A CliftonStrengths Theme Spotlight
"People exceptionally talented in the Input theme have a craving to know more. Often they like to collect and archive all kinds of information." -The Gallup Organization
The Talents of People High in Input
People who are high in the Input theme are naturally curious and have a great mind for details. They typically have an excellent memory and know a little bit about a lot of topics. Their desire to collect information means that they are often known as great resources and "resourcers" in their teams and workplaces. In fact, we sometimes describe people high in Input as "information sponges" who love to absorb and then dispense knowledge to others.
You might hear them say things like:
"I read a great article I think you would like to see. I'll send it over."
"I was just looking over the most recent data. I can speak to that."
"Have you ever heard of.........? I'll send you a link."
"That got me thinking about..........which led me to discover........"
Sometimes those high in Input collect information, but sometimes they collect physical objects instead. One client collects WWII memorabilia and has developed a system for recording the value and significance of each object so that he can pass everything down to his children one day. Another client with Input is also very strong in Relationship Building themes. She sees her Input show up in that she has a strong desire to collect more and more information about people she meets. She keeps the information in her Notes app on her phone so that she can access it later when she's going to interact with the individuals.
In teams and workplaces, those high in Input keep the group on the cutting edge because of their quest for more knowledge and information. They retain information quickly, therefore increasing productivity and efficiency on their teams. They are valuable members because of their curiosity and their willingness to be a great resource to others.
The Temptations for People High in Input
Because people high in the Input theme love to collect and archive information or objects, they can sometimes struggle to stay organized in their workplaces. They often report that their natural craving to know more can result in a cluttered space or a cluttered mind. For example, they might be labeled a "pack rat" because of their desire to hold on to things that might prove useful later.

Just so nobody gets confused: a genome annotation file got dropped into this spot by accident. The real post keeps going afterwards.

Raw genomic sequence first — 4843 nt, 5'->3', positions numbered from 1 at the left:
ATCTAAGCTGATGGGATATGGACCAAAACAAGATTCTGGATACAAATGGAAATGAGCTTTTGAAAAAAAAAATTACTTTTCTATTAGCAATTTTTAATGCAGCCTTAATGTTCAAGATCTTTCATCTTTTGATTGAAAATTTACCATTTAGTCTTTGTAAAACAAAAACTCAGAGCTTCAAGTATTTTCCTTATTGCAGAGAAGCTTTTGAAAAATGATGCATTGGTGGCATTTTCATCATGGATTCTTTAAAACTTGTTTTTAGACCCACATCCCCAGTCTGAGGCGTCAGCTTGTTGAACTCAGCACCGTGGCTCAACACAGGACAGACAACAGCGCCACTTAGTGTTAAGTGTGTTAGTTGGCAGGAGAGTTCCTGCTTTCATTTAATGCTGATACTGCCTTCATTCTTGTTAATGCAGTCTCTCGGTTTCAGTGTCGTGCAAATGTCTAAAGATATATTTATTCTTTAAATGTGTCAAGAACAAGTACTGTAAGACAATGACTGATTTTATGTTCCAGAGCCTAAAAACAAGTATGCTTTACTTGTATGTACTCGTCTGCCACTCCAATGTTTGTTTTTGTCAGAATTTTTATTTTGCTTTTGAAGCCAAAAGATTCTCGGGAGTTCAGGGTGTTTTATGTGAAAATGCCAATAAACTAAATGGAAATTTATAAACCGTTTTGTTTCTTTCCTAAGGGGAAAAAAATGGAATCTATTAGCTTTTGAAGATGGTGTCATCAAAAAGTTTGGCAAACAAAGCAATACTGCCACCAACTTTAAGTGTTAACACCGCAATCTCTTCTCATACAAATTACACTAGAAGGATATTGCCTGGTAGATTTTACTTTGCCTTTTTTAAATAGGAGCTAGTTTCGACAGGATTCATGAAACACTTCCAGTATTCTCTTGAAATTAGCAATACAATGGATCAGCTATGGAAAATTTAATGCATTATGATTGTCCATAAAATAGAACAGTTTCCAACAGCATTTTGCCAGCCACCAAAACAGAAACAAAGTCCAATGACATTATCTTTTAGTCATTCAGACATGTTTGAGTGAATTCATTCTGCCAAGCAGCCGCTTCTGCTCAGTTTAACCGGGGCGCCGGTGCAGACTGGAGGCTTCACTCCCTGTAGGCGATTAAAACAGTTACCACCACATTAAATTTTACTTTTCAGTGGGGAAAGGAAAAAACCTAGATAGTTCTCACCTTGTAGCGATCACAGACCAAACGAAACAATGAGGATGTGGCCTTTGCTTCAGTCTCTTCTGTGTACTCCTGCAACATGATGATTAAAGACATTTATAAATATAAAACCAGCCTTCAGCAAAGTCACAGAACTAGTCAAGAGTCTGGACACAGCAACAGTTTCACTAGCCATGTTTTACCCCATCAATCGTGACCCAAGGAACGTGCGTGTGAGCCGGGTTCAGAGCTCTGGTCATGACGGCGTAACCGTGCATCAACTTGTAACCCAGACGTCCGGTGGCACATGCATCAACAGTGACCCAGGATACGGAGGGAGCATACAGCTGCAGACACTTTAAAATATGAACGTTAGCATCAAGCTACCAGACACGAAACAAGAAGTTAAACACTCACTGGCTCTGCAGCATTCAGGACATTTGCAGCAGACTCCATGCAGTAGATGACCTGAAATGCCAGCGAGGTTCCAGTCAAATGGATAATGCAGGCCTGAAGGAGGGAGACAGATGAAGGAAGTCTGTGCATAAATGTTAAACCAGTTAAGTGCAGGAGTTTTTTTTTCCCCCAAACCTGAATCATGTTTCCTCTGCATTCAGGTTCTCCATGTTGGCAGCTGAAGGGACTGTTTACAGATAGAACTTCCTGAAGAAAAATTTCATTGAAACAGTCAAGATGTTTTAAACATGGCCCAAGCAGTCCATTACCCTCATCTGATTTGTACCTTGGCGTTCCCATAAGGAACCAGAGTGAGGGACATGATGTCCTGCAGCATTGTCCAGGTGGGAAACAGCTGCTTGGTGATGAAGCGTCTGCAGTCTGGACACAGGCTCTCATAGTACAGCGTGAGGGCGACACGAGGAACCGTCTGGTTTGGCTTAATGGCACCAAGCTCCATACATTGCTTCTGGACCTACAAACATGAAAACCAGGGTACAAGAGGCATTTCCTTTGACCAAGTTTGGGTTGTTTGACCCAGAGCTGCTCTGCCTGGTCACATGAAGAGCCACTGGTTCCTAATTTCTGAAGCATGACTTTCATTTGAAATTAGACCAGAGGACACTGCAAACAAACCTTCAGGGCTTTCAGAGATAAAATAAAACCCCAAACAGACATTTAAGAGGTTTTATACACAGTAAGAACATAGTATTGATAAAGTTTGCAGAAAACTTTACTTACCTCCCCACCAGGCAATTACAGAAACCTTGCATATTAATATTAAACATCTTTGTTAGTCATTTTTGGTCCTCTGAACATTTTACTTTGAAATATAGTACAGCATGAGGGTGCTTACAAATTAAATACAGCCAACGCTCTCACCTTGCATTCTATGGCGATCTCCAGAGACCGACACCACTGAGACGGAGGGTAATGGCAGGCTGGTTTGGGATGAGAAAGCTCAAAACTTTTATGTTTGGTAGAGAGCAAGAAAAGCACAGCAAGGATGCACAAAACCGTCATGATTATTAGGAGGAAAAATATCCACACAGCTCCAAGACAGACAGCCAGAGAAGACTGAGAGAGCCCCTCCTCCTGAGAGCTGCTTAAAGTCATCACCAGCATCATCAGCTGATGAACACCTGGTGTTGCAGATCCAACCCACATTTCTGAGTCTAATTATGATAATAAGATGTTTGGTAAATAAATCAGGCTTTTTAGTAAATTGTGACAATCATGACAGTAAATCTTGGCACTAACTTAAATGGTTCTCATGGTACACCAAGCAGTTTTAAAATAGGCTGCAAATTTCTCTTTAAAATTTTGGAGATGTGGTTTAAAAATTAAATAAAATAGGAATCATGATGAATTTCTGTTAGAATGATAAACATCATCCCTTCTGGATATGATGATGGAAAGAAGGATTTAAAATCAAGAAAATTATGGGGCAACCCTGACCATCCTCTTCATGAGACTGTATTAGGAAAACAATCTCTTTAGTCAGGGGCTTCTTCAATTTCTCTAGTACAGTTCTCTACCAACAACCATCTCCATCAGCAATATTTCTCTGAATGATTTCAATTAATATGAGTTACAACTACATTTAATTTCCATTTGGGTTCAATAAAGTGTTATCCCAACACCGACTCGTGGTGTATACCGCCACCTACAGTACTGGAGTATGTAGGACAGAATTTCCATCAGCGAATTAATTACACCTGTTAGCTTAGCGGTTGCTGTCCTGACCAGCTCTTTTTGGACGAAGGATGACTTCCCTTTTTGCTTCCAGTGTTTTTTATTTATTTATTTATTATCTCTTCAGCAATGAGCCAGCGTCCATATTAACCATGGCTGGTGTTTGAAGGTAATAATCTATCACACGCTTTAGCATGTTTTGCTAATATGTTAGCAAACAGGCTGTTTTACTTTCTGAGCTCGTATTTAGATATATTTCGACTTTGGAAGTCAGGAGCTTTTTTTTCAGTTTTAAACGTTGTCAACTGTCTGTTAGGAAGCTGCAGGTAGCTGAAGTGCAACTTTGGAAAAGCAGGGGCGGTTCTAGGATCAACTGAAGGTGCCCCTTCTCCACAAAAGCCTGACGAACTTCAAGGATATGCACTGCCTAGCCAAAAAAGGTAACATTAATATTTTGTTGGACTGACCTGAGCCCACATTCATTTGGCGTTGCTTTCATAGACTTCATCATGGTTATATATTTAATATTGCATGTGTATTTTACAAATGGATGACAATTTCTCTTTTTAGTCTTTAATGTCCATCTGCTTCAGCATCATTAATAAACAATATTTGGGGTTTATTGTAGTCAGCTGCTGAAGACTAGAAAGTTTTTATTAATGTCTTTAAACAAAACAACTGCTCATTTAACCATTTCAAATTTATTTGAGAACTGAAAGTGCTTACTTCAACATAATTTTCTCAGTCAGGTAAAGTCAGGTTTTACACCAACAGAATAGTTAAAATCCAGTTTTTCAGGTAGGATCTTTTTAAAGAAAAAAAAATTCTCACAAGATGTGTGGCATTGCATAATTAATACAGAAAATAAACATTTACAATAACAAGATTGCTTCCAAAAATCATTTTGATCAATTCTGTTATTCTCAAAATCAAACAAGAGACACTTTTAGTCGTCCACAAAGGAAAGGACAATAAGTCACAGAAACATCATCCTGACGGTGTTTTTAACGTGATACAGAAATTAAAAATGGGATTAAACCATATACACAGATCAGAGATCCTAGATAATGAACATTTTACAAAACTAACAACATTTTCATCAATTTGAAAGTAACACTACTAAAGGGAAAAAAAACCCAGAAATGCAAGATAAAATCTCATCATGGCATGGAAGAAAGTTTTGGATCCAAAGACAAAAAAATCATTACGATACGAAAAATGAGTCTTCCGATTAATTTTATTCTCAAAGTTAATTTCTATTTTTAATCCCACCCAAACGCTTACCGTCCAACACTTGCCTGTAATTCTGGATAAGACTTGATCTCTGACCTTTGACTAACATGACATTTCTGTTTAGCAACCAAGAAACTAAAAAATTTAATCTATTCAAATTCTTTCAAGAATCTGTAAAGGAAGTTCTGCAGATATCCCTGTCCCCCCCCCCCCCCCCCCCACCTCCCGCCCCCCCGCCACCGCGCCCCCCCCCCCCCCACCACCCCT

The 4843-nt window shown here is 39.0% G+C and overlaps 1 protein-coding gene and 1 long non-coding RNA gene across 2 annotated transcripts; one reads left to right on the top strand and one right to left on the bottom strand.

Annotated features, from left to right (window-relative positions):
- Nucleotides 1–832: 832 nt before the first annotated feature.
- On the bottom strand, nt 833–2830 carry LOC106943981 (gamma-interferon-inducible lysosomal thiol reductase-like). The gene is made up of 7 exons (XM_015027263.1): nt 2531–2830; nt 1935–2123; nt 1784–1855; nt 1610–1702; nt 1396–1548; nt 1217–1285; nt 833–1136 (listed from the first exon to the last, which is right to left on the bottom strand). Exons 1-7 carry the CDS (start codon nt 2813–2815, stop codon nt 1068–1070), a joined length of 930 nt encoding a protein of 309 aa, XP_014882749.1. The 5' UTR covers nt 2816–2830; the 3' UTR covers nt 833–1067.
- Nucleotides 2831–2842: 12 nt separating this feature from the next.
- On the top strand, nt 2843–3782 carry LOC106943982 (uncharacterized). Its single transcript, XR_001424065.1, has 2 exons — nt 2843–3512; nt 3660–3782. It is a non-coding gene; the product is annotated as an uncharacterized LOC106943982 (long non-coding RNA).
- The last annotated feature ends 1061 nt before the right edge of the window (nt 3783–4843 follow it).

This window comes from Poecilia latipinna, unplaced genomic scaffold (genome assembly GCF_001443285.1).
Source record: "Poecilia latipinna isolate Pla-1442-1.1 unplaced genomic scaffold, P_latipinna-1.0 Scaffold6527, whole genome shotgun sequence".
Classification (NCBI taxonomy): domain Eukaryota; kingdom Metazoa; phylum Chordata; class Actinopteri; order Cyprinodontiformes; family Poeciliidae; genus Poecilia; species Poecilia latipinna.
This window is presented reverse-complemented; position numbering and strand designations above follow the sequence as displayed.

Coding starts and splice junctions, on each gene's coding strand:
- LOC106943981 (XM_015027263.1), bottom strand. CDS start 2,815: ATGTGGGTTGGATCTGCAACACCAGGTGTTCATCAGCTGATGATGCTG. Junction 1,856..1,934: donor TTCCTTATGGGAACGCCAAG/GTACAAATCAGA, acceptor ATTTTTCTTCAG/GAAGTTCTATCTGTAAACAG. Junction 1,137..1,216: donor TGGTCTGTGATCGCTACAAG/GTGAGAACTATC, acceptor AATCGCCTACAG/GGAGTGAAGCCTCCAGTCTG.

Sometimes those high in Input can also be tentative to move forward or make a decision because they sense that there might be more information out there about the issue or topic. They want to understand it all and aren't satisfied with conducting mediocre research. While this thorough approach is of great value in the workplace, sometimes it can frustrate those who are already satisfied with the information they have in their possession.
When working with others, those high in Input also run the risk of overwhelming the team with information or resources. If they aren't deliberative about what they bring to the team, they can hamper productivity as a result. Sometimes those who work closely with a person high in Input will report that they don't always understand the nature of the information being distributed. One leader we know said it this way:
"After I learned I had this Input theme, one of my direct reports said, "This is why we always get so stressed out when you send us so many random articles or reports to read. We don't know if you want us to do something specific as a result or if you just think we'd find it interesting. Are we supposed to synthesize the information? Save it for later? It's too much information. This is especially hard on newer employees who don't know you well."
Action Steps for the Person with Input
Here are a couple of quick ideas to get you thinking about how to leverage and self-regulate if you've got a dominant Input theme:
Look for opportunities to help team members gather resources and information to reach their performance goals and objectives. Your ability to synthesize large amounts of information will prove useful as you determine next steps throughout a project.
Consider partnering with someone high in an Executing theme such as Discipline or Arranger. These individuals can help you devise a system for organizing and archiving your information so that you can find what you need when you need it.
When leading a team or working with others, make sure you communicate clearly about the "why" behind the information you distribute. What is your purpose in sending this article or resource? What do you hope your team members will do with the information? Giving others a clear picture of your motives and intentions will help them work with you more productively.
At ROI Talent Development, we try to help people fall in love with every single talent theme, even if it isn't dominant in their own theme sequence. Because when we all take the time to understand and appreciate one another, we build happy and healthy workplaces where employee talents are valued and developed.
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